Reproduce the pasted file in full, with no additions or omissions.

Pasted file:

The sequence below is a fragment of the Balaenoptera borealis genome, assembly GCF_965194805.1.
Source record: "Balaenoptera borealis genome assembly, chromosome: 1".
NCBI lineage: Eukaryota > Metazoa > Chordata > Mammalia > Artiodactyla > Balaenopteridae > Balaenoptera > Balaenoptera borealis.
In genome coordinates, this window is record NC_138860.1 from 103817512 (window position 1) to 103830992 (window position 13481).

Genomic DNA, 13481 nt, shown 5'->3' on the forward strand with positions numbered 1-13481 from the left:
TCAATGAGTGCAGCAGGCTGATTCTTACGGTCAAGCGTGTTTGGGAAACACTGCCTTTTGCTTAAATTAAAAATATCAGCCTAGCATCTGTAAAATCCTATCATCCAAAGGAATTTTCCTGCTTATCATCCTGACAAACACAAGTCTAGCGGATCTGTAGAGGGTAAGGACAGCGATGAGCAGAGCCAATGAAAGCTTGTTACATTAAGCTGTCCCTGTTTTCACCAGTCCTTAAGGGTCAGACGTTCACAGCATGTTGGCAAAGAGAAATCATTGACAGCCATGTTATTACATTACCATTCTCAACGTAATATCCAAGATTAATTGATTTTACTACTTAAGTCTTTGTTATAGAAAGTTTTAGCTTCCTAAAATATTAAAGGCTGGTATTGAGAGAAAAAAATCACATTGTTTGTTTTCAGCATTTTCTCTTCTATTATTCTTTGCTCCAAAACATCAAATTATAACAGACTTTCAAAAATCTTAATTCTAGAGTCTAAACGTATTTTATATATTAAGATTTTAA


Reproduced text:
The sequence below is a fragment of the Balaenoptera borealis genome, assembly GCF_965194805.1.
Source record: "Balaenoptera borealis genome assembly, chromosome: 1".
NCBI lineage: Eukaryota > Metazoa > Chordata > Mammalia > Artiodactyla > Balaenopteridae > Balaenoptera > Balaenoptera borealis.
In genome coordinates, this window is record NC_138860.1 from 103817512 (window position 1) to 103830992 (window position 13481).

Genomic DNA, 13481 nt, shown 5'->3' on the forward strand with positions numbered 1-13481 from the left:
TCAATGAGTGCAGCAGGCTGATTCTTACGGTCAAGCGTGTTTGGGAAACACTGCCTTTTGCTTAAATTAAAAATATCAGCCTAGCATCTGTAAAATCCTATCATCCAAAGGAATTTTCCTGCTTATCATCCTGACAAACACAAGTCTAGCGGATCTGTAGAGGGTAAGGACAGCGATGAGCAGAGCCAATGAAAGCTTGTTACATTAAGCTGTCCCTGTTTTCACCAGTCCTTAAGGGTCAGACGTTCACAGCATGTTGGCAAAGAGAAATCATTGACAGCCATGTTATTACATTACCATTCTCAACGTAATATCCAAGATTAATTGATTTTACTACTTAAGTCTTTGTTATAGAAAGTTTTAGCTTCCTAAAATATTAAAGGCTGGTATTGAGAGAAAAAAATCACATTGTTTGTTTTCAGCATTTTCTCTTCTATTATTCTTTGCTCCAAAACATCAAATTATAACAGACTTTCAAAAATCTTAATTCTAGAGTCTAAACGTATTTTATATATTAAGATTTTAA